The lawyers and the accountants hasten to inform the rest of us that this is a most arcane and difficult to understand distinction. And, it changes all the time. As a commercial lawyer, I recognize and value the importance of the fine print, but we still have to try and understand what is going on. I came across a nice piece of work explaining how Uber is stashing their billions away from the tax collector.
An Uber driver in his private car picks up a passenger. The fare is paid to the local subsidiary (they are in 80 countries) who rebates 80% to the driver. The other 20% is immediately transferred to Uber B.V. in the Netherlands, which keeps 1% as income there. The remaining 19% is immediately transferred to Uber International C.V., a Netherlands company headquartered in Bermuda. Conveniently, income landing in Bermuda is not taxed by either the Netherlands or the USA.
It gets better: of the 19%, only 1.45% goes back to the parent company: Uber Technologies, in San Francisco. Subject to correction by my more sophisticated financial friends, the numbers looked to me like this: assume revenue of $1 million. Uber’s share is $200,000. This is transferred to the Netherlands, which shows $2,000 as income there. The $198,000 remaining is transferred to Bermuda, where there are no taxes. Of this, $2,871 is transferred to the parent company in San Francisco, to be taxed by the USA.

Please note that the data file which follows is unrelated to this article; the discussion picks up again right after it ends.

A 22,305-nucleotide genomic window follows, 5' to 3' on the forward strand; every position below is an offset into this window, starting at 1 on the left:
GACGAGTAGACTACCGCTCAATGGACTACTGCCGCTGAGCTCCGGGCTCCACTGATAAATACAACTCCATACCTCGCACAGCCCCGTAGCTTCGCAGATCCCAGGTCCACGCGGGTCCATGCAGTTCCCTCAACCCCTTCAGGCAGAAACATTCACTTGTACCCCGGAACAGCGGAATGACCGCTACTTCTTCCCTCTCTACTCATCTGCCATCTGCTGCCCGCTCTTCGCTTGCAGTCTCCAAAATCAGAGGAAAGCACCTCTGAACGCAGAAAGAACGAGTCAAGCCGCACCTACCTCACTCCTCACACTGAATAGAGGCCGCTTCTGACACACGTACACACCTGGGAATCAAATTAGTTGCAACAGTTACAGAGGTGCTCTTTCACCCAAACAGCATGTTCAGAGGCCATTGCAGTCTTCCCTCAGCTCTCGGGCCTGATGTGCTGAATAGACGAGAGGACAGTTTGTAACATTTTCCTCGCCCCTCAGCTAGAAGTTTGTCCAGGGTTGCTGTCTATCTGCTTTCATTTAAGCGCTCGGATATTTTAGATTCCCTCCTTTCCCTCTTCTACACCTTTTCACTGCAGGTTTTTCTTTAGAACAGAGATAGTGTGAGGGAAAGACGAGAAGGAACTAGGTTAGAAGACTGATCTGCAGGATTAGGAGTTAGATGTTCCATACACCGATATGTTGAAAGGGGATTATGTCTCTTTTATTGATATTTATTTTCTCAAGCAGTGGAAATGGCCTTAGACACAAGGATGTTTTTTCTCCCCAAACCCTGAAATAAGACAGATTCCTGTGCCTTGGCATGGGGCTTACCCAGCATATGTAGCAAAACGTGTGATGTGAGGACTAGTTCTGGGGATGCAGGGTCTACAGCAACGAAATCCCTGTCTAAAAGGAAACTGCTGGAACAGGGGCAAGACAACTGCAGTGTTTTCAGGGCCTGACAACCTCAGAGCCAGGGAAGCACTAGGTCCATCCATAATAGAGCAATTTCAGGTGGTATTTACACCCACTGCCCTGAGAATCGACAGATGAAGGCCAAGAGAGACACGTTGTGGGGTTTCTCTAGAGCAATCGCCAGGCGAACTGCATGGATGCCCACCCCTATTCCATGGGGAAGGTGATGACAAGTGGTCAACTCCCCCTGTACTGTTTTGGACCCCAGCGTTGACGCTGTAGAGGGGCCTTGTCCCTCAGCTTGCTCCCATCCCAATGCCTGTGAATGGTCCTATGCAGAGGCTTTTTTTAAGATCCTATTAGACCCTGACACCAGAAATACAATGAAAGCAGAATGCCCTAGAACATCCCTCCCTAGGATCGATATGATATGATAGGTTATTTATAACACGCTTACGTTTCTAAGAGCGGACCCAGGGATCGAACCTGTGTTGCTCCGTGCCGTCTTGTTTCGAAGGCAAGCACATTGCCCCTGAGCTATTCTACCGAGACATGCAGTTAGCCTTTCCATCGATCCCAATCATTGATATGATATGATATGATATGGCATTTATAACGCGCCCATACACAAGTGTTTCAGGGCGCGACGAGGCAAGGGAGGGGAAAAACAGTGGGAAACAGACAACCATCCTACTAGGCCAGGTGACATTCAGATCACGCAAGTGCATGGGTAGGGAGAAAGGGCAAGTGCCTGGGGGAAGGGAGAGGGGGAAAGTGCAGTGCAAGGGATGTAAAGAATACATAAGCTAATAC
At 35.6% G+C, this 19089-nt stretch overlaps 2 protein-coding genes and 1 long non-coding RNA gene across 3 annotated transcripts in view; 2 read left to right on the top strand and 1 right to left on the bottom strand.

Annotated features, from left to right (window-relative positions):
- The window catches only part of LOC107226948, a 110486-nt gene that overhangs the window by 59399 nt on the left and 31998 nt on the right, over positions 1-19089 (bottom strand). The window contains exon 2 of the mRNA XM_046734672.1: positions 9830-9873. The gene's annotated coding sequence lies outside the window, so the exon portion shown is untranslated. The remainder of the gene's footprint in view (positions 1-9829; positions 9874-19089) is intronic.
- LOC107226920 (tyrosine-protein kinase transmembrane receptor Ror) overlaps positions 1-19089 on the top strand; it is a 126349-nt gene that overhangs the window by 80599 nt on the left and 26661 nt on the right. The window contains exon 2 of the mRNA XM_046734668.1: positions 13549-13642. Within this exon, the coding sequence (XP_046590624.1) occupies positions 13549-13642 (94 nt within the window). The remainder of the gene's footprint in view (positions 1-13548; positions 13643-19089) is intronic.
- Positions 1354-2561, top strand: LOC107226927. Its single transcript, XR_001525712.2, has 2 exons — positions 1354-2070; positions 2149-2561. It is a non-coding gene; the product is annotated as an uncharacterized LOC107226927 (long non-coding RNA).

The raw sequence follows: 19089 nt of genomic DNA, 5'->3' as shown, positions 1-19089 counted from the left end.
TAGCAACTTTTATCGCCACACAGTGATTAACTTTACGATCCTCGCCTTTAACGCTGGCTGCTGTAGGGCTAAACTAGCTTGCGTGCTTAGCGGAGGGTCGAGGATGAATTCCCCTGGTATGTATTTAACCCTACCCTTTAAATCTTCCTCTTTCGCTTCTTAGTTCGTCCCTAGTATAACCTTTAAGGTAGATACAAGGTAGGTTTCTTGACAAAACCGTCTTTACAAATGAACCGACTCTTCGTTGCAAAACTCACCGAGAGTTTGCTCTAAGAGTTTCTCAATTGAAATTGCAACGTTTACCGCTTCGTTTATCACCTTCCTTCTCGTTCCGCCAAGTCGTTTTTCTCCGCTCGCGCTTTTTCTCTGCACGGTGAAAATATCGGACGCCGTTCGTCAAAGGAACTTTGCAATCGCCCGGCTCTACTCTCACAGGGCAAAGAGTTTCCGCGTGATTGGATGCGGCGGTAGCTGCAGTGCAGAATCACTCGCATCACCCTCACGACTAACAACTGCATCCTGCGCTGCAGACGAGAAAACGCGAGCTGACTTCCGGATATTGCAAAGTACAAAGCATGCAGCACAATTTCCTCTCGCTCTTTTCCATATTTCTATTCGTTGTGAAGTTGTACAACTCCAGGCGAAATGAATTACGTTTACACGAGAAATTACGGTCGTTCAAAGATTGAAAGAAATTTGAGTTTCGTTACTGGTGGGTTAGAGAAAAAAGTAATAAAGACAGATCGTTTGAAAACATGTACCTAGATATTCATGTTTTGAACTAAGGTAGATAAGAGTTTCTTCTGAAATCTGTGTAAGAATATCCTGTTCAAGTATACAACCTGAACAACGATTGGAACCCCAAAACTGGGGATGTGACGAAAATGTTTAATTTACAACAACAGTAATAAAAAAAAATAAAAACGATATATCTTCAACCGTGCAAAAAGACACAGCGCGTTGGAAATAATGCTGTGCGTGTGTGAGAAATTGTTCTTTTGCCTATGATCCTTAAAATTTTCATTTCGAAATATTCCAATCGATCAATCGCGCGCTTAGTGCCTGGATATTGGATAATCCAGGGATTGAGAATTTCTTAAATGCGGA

Assuming a 35% corporate tax, the USA receives proceeds in the amount of $1,004.85 out of that. Is it any wonder that Bernie Sanders, an avowed socialist, is doing so well in the polls?